Vampire facials put to the test
Published 09/07/2013 | 05:00
GETTING fit and healthy may not be easy, but it is simple – eat well and exercise regularly, and you'll soon look and feel good inside and out.
But if there's a special occasion coming up, or we want an added boost, many of us seek a quick way to improve our appearance.
And in this age of obsession with looking young, maybe it should be no surprise vampires are the latest cultural trend.
Ghoulish maybe, but with their translucent skin forever young, these creatures of the night are now the face of the latest cosmetic treatment, tagged "the vampire facial".
Followers include the Kardashian clan. It was Kim Kardashian who put the vampire face procedure on the radar when she was filmed having the treatment. Next thing you know it's in all the mags, and women are lining up for it everywhere.
The procedure is known as "My Cells" or platelet-rich plasma treatment (PRP), and responsible clinics here point out they do not like the term "vampire".
So how does it feel, and is it worth succumbing?
Well, I've done some weird things for readers – everything from climbing sheer rock faces to colonic irrigation – but I nearly drew the line at vampires: "Not bloody likely," was my instinctive response.
But I haven't chickened out yet, so I decided to give it a go. After all, anyone on PAYE or paying off a bank loan is used to giving blood.
In fact, PRP is not surgery, but an in-house procedure that involves having blood drawn from your arm, then spun in a centrifuge to separate out the platelets. These are then injected into your face, with the aim of stimulating new collagen production.
The treatment is now available nationally at centres including the Otto Clinic in Limerick, run by Ita Murphy, a nurse who teaches PRP techniques to doctors here and in England.
It uses the healing properties of your blood, in concentrated form, to stimulate growth in your skin and improve its appearance, she says.
"Upon injection into the skin, platelets release their growth factors which trigger surrounding cells to proliferate, in turn stimulating repair, increasing volume and rejuvenating the skin," says Ita, who runs her busy clinic in Limerick's Pery Square.
The growth factors in the plasma boost collagen production and this results in new skin cells being formed, she says.
"It creates a tightening effect on the treated area, and the result is a glowing youthful-looking skin."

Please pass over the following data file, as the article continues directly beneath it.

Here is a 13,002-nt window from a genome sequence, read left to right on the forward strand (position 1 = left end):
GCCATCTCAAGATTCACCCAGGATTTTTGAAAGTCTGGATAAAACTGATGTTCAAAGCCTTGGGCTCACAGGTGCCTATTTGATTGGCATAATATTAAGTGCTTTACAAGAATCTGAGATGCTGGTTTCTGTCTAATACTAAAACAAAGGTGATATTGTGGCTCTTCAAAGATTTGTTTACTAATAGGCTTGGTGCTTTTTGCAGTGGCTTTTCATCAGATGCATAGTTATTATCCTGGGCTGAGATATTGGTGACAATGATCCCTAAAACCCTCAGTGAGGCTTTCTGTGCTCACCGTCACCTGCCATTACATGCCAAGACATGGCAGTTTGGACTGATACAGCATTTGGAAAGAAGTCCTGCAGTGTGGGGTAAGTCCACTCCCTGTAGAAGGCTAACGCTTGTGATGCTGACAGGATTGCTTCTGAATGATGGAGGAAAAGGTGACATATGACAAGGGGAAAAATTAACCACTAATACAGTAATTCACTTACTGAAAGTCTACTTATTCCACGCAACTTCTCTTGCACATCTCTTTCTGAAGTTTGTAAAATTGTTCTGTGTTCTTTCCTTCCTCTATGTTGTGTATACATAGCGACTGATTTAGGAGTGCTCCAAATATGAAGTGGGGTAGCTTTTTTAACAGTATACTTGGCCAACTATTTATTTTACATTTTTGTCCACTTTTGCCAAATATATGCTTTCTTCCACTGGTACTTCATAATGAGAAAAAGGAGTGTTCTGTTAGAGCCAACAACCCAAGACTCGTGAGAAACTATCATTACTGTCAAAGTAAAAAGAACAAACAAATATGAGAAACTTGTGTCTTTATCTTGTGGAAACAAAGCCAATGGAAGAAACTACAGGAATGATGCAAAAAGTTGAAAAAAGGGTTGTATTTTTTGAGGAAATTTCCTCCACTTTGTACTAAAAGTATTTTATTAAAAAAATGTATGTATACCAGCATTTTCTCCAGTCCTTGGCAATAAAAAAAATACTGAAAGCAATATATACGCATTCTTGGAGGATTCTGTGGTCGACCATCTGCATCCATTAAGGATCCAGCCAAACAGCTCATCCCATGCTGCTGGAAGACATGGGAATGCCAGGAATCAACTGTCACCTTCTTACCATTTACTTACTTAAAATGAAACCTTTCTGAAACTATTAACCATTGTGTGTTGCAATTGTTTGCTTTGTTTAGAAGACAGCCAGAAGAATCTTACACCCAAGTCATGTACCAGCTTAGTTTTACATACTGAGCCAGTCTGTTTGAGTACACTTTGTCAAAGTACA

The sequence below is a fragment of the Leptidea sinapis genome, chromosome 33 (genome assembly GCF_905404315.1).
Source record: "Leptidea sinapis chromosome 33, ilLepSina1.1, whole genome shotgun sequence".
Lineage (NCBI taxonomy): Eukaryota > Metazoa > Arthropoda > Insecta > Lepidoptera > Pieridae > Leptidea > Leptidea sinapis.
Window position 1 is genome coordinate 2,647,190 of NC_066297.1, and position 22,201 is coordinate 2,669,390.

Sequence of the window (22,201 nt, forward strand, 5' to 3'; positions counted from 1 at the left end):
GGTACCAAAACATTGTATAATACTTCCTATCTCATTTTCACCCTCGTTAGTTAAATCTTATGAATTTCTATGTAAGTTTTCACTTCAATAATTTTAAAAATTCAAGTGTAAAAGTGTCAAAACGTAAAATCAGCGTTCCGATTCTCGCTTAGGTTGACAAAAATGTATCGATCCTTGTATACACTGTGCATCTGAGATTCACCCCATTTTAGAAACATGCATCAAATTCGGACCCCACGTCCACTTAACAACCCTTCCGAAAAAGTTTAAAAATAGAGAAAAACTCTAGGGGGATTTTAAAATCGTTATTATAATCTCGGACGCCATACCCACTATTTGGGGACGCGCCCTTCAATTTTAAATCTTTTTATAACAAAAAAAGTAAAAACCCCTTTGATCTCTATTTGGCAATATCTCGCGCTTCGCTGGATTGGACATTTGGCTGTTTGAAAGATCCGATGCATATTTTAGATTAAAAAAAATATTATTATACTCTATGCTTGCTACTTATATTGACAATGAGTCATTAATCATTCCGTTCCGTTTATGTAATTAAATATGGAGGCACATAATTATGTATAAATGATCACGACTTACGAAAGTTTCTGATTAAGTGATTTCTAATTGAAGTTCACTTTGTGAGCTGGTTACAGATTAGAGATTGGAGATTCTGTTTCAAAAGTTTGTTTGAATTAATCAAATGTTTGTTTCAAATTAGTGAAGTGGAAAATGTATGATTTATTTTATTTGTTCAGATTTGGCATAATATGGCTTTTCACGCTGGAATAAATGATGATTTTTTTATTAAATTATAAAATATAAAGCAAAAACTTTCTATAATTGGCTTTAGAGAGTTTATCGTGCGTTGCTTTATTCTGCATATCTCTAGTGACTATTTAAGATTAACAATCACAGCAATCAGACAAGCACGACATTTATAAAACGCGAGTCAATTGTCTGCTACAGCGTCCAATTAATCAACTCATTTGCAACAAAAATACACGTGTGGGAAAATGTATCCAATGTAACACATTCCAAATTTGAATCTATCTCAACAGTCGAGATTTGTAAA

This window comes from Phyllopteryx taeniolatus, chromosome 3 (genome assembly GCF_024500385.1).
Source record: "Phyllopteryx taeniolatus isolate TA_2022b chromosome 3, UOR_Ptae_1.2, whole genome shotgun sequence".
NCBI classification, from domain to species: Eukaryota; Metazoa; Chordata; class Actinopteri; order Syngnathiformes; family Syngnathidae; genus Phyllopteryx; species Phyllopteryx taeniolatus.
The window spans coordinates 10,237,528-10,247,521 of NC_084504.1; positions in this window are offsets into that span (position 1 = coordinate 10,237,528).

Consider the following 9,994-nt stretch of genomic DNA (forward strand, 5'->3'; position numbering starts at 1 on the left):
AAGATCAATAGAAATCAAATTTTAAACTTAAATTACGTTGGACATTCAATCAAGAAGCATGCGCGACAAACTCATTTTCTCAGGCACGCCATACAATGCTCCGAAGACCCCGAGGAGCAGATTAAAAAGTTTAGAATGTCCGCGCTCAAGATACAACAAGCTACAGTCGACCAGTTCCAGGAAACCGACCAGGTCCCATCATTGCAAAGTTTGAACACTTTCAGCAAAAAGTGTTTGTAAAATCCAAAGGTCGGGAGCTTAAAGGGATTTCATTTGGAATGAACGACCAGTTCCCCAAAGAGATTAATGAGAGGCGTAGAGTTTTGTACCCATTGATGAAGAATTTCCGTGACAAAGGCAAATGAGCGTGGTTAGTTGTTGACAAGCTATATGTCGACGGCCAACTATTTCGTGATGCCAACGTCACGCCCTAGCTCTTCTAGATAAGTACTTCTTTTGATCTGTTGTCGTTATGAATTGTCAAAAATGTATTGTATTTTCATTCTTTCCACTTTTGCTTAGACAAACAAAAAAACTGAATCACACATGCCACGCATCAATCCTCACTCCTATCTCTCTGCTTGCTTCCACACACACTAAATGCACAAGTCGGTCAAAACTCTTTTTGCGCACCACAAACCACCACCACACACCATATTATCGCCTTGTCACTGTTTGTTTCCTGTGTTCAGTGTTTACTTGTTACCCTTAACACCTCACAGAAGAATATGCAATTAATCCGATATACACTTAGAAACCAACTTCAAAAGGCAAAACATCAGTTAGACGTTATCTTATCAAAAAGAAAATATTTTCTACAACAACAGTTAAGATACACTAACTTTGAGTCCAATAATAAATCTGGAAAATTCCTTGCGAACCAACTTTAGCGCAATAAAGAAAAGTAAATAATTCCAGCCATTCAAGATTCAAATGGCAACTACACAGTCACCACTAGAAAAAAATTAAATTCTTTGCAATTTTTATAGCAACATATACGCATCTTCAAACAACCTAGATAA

All right, says I, bring it on. Ita quickly administers an anaesthetic cream across my face. It's a lot less painful than you might imagine, and she briskly inserts several quick injections across my face and eyes, using blood drawn from my arm.
All up it takes less than an hour, and despite initial bruising that makes me look like I've gone a couple of rounds with Katie Taylor, these quickly subside and the skin around my face and eyes seems brighter.
Another PRP provider is the Ailesbury Clinic in Dublin. Its medical director, Dr Patrick Treacy, supports the procedure, if done properly, and advises two to three treatments for optimum results.
And ghoulish as it may sound, many clients prefer the idea of using their own blood, rather than a neurotoxin or synthetic filler, to rejuvenate their faces.
However, some surgeons express concern at what they say is lack of research proving the efficacy of PRP, which costs upwards of €500 a go and targets areas including the face and neck.
"One of the problems with the technique is that not all clinics perform the same procedure, and more importantly the efficacy and safety of PRP for cosmetic treatment have not been properly studied in controlled clinical trials," says Dr Treacy.
But Dr Patricia Eadie, president of the Irish Association of Plastic Surgery, is not convinced: "There is no robust scientific evidence to show any real benefit from these procedures and I would caution patients about believing all they hear."
As for me, I'll stick to fresh air and exercise to keep that healthy glow. They're available anywhere – and they're both free.
WE TRIED: Platelet-rich plasma treatment or "vampire facial"
DID IT WORK? Bloody well improves your skin tone
PLUSES: Uses your own blood cells
MINUSES: Having injections in your face, and initial bruising
COST: Upwards of €500 per treatment
CONTACT: Limerick: Otto Clinic, 3 Pery Square. Tel: 61317678. Email: firstname.lastname@example.org. Dublin: Ailesbury Clinic, Suite 6 Merrion Court, Ailesbury Road, Dublin 4. Tel: 2692255 or 2692133. Email: www.ailesburyclinic.ie.
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